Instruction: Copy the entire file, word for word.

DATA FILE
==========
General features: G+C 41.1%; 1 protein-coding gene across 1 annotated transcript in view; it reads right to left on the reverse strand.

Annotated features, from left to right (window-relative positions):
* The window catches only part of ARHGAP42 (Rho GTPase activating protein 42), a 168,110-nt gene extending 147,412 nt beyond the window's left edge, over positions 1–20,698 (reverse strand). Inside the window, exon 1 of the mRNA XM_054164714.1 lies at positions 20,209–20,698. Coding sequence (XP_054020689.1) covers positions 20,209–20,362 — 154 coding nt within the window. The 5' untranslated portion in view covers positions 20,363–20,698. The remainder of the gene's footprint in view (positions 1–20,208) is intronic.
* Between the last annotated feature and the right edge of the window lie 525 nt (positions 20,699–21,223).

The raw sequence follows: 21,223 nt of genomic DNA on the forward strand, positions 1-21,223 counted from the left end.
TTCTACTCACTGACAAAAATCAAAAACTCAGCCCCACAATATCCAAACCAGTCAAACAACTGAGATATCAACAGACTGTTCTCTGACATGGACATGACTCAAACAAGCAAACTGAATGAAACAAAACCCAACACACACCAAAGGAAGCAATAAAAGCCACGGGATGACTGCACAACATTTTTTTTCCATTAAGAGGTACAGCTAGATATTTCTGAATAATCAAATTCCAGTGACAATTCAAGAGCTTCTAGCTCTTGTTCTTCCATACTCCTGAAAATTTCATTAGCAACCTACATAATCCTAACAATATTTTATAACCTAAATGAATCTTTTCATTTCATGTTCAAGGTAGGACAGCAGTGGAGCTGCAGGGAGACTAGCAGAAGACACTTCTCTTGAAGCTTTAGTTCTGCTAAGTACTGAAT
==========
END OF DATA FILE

General features: G+C 41.1%; 1 protein-coding gene across 1 annotated transcript in view; it reads right to left on the reverse strand.

Annotated features, from left to right (window-relative positions):
* The window catches only part of ARHGAP42 (Rho GTPase activating protein 42), a 168,110-nt gene extending 147,412 nt beyond the window's left edge, over positions 1–20,698 (reverse strand). Inside the window, exon 1 of the mRNA XM_054164714.1 lies at positions 20,209–20,698. Coding sequence (XP_054020689.1) covers positions 20,209–20,362 — 154 coding nt within the window. The 5' untranslated portion in view covers positions 20,363–20,698. The remainder of the gene's footprint in view (positions 1–20,208) is intronic.
* Between the last annotated feature and the right edge of the window lie 525 nt (positions 20,699–21,223).

The raw sequence follows: 21,223 nt of genomic DNA on the forward strand, positions 1-21,223 counted from the left end.
TTCTACTCACTGACAAAAATCAAAAACTCAGCCCCACAATATCCAAACCAGTCAAACAACTGAGATATCAACAGACTGTTCTCTGACATGGACATGACTCAAACAAGCAAACTGAATGAAACAAAACCCAACACACACCAAAGGAAGCAATAAAAGCCACGGGATGACTGCACAACATTTTTTTTCCATTAAGAGGTACAGCTAGATATTTCTGAATAATCAAATTCCAGTGACAATTCAAGAGCTTCTAGCTCTTGTTCTTCCATACTCCTGAAAATTTCATTAGCAACCTACATAATCCTAACAATATTTTATAACCTAAATGAATCTTTTCATTTCATGTTCAAGGTAGGACAGCAGTGGAGCTGCAGGGAGACTAGCAGAAGACACTTCTCTTGAAGCTTTAGTTCTGCTAAGTACTGAAT